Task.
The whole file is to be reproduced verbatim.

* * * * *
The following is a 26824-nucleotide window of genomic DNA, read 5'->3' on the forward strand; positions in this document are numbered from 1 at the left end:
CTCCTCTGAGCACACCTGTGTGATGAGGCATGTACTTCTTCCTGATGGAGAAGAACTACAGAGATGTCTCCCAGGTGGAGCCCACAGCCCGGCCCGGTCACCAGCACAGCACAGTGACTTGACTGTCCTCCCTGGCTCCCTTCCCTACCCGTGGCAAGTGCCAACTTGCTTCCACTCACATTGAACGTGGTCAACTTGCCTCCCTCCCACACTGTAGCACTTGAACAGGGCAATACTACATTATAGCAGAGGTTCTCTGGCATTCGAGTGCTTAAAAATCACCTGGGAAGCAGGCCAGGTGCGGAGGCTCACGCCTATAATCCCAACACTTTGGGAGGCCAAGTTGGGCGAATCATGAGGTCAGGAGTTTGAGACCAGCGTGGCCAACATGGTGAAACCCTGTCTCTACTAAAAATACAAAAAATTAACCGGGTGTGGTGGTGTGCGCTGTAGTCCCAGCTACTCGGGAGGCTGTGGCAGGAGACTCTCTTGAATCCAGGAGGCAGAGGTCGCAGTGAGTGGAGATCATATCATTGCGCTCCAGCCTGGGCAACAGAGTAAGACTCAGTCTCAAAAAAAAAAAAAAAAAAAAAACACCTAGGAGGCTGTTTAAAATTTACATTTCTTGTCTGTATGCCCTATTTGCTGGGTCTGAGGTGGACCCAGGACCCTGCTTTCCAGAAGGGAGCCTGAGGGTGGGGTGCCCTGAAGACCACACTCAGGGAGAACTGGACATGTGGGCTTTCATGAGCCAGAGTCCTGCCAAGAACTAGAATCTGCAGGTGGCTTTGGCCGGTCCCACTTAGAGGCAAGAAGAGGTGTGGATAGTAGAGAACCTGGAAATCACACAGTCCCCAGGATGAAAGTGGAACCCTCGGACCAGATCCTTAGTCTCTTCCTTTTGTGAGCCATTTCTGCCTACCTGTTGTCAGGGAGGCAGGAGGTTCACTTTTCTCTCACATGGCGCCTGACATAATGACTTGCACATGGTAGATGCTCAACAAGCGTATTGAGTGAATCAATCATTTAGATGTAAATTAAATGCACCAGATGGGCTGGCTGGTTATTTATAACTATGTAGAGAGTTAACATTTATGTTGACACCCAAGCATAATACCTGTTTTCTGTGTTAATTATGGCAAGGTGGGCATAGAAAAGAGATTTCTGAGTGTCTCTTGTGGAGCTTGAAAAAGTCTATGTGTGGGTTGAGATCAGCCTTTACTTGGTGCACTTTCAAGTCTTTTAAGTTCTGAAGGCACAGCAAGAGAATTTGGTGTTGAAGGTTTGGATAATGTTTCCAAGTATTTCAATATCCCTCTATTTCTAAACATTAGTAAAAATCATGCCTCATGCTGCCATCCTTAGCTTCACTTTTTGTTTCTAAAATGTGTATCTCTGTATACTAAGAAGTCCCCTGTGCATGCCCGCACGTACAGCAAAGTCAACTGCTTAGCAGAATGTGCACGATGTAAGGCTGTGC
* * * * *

The following is a 26824-nucleotide window of genomic DNA, read 5'->3' on the forward strand; positions in this document are numbered from 1 at the left end:
CTCCTCTGAGCACACCTGTGTGATGAGGCATGTACTTCTTCCTGATGGAGAAGAACTACAGAGATGTCTCCCAGGTGGAGCCCACAGCCCGGCCCGGTCACCAGCACAGCACAGTGACTTGACTGTCCTCCCTGGCTCCCTTCCCTACCCGTGGCAAGTGCCAACTTGCTTCCACTCACATTGAACGTGGTCAACTTGCCTCCCTCCCACACTGTAGCACTTGAACAGGGCAATACTACATTATAGCAGAGGTTCTCTGGCATTCGAGTGCTTAAAAATCACCTGGGAAGCAGGCCAGGTGCGGAGGCTCACGCCTATAATCCCAACACTTTGGGAGGCCAAGTTGGGCGAATCATGAGGTCAGGAGTTTGAGACCAGCGTGGCCAACATGGTGAAACCCTGTCTCTACTAAAAATACAAAAAATTAACCGGGTGTGGTGGTGTGCGCTGTAGTCCCAGCTACTCGGGAGGCTGTGGCAGGAGACTCTCTTGAATCCAGGAGGCAGAGGTCGCAGTGAGTGGAGATCATATCATTGCGCTCCAGCCTGGGCAACAGAGTAAGACTCAGTCTCAAAAAAAAAAAAAAAAAAAAAACACCTAGGAGGCTGTTTAAAATTTACATTTCTTGTCTGTATGCCCTATTTGCTGGGTCTGAGGTGGACCCAGGACCCTGCTTTCCAGAAGGGAGCCTGAGGGTGGGGTGCCCTGAAGACCACACTCAGGGAGAACTGGACATGTGGGCTTTCATGAGCCAGAGTCCTGCCAAGAACTAGAATCTGCAGGTGGCTTTGGCCGGTCCCACTTAGAGGCAAGAAGAGGTGTGGATAGTAGAGAACCTGGAAATCACACAGTCCCCAGGATGAAAGTGGAACCCTCGGACCAGATCCTTAGTCTCTTCCTTTTGTGAGCCATTTCTGCCTACCTGTTGTCAGGGAGGCAGGAGGTTCACTTTTCTCTCACATGGCGCCTGACATAATGACTTGCACATGGTAGATGCTCAACAAGCGTATTGAGTGAATCAATCATTTAGATGTAAATTAAATGCACCAGATGGGCTGGCTGGTTATTTATAACTATGTAGAGAGTTAACATTTATGTTGACACCCAAGCATAATACCTGTTTTCTGTGTTAATTATGGCAAGGTGGGCATAGAAAAGAGATTTCTGAGTGTCTCTTGTGGAGCTTGAAAAAGTCTATGTGTGGGTTGAGATCAGCCTTTACTTGGTGCACTTTCAAGTCTTTTAAGTTCTGAAGGCACAGCAAGAGAATTTGGTGTTGAAGGTTTGGATAATGTTTCCAAGTATTTCAATATCCCTCTATTTCTAAACATTAGTAAAAATCATGCCTCATGCTGCCATCCTTAGCTTCACTTTTTGTTTCTAAAATGTGTATCTCTGTATACTAAGAAGTCCCCTGTGCATGCCCGCACGTACAGCAAAGTCAACTGCTTAGCAGAATGTGCACGATGTAAGGCTGTGC